California environmental regulators have proposed a multitude of new rules that aim to reduce greenhouse gas emissions below their 1990 levels. Virtually every measure would cost a lot of money, either through mandated new investments in alternative energy or energy efficiency technologies, or in foregone economic opportunities to expand industries in California.

However, there is at least one strategy for reducing greenhouse gas emissions that costs absolutely nothing, could save workers and businesses time and money, and even make people happy — the use of four-day/ten-hour work weeks.

Imagine: by shortening the work week by one day, a worker would not only free up that day for personal use, she would spend less money on gasoline and automobile expenses, reduce congestion on the roads, and reduce smog-forming pollution and greenhouse gas emissions.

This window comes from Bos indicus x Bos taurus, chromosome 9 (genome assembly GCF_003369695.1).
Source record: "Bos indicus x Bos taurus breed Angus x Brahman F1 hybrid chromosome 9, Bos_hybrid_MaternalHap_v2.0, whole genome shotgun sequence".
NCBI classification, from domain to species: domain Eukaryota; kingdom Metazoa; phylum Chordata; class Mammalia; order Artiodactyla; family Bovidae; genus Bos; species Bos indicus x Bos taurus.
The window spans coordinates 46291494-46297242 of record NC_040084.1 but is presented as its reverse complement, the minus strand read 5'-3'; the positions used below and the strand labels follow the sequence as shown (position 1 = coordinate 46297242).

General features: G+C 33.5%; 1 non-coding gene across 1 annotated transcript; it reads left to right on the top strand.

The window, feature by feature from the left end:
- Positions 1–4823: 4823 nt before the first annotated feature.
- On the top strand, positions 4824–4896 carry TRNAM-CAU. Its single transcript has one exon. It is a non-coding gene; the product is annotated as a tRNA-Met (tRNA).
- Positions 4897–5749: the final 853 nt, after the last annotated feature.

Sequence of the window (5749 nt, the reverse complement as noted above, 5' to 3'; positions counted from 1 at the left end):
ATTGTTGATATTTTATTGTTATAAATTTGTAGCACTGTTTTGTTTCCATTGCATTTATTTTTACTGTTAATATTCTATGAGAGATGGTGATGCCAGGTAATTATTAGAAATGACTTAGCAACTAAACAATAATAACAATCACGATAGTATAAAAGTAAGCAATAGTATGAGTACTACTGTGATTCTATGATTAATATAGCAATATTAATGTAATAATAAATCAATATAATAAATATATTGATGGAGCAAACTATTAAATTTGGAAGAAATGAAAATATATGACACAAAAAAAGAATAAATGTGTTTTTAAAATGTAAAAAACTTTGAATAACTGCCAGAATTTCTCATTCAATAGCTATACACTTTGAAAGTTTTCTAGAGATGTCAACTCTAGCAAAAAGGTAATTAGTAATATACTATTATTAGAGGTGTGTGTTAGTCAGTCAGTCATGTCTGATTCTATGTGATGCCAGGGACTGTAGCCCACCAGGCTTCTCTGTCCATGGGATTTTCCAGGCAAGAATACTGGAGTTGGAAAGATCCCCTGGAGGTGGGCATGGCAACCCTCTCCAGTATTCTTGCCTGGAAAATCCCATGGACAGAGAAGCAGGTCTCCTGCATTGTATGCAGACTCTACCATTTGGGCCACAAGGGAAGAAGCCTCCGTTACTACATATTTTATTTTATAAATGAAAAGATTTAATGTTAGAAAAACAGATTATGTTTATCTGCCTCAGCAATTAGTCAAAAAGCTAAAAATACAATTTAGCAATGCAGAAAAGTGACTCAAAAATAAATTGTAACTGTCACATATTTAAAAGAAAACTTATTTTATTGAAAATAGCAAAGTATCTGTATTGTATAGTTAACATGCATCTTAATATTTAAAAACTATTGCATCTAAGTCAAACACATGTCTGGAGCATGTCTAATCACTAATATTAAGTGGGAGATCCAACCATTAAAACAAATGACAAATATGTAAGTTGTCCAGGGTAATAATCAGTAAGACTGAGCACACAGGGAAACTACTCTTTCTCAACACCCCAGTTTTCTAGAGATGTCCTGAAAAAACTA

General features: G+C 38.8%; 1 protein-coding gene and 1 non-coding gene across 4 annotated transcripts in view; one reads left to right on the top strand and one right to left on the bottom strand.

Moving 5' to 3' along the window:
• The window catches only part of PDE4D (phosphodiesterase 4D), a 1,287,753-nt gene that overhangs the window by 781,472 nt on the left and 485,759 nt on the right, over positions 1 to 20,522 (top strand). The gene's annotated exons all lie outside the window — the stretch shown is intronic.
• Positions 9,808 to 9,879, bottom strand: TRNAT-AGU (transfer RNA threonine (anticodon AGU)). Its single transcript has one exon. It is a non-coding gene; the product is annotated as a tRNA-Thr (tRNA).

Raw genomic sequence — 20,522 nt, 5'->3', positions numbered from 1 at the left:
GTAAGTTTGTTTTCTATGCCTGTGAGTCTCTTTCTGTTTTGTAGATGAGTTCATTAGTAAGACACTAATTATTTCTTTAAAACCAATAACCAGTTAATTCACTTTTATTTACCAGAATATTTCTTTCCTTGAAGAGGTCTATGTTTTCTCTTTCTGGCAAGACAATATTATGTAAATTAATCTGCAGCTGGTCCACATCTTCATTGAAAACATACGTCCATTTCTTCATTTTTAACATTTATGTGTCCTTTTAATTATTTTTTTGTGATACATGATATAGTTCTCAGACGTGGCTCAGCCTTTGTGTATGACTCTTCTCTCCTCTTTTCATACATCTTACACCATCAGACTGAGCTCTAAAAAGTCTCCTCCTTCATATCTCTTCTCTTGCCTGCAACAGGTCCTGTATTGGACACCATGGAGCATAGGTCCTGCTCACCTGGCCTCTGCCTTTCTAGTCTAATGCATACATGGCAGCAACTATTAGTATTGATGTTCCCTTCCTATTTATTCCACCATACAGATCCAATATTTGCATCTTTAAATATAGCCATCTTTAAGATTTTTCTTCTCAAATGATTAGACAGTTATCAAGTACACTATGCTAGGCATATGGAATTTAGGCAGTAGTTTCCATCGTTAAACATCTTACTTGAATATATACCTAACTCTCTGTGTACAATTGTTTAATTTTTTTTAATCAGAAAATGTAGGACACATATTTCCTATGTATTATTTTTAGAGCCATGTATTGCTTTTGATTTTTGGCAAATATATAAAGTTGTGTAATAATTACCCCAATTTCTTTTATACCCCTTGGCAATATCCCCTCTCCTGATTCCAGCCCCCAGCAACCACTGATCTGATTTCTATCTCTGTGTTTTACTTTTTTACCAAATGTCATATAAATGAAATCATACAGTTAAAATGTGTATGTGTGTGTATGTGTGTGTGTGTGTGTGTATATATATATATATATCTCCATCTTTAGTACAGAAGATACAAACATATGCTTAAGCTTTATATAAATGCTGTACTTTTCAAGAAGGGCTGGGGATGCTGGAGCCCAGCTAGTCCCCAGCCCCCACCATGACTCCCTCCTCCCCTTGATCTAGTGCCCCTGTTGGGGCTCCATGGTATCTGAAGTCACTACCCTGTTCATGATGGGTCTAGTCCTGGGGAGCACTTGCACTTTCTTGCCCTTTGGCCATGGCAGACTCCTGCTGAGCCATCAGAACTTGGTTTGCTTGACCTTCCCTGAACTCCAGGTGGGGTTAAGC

A commuter with a 30 mile round trip commute (the Southern California average is 38 miles) that gets 20 mpg, would reduce his carbon footprint by one ton a year by adopting a flexible work week (not to mention save $300 in gasoline bills). If only 10 percent of the California workforce adopts this flexible work week, then that would be more than a million tons of carbon reduced from the atmosphere – without costing the economy a dime. That reduces as much greenhouse gas as building a high speed rail system for $50 billion, or capturing all the methane from dairy cows, or controlling all landfill emissions, according to the California Air Resources Board.

Seems like a great idea; what’s the catch?
It’s against the law!

The California Legislature has made it illegal for employers to provide workers with 4/10 work schedule unless they are members of a labor union. And since most California workers do not belong to unions, they cannot take advantage of this convenient, money-saving, environmentally-friendly work policy.

As part of the compromise budget package Governor Schwarzenegger has proposed, there is now the chance for Californians to get the flexible work schedules both employers and employees want. This common sense policy would give our workers — and the environment a well-deserved break.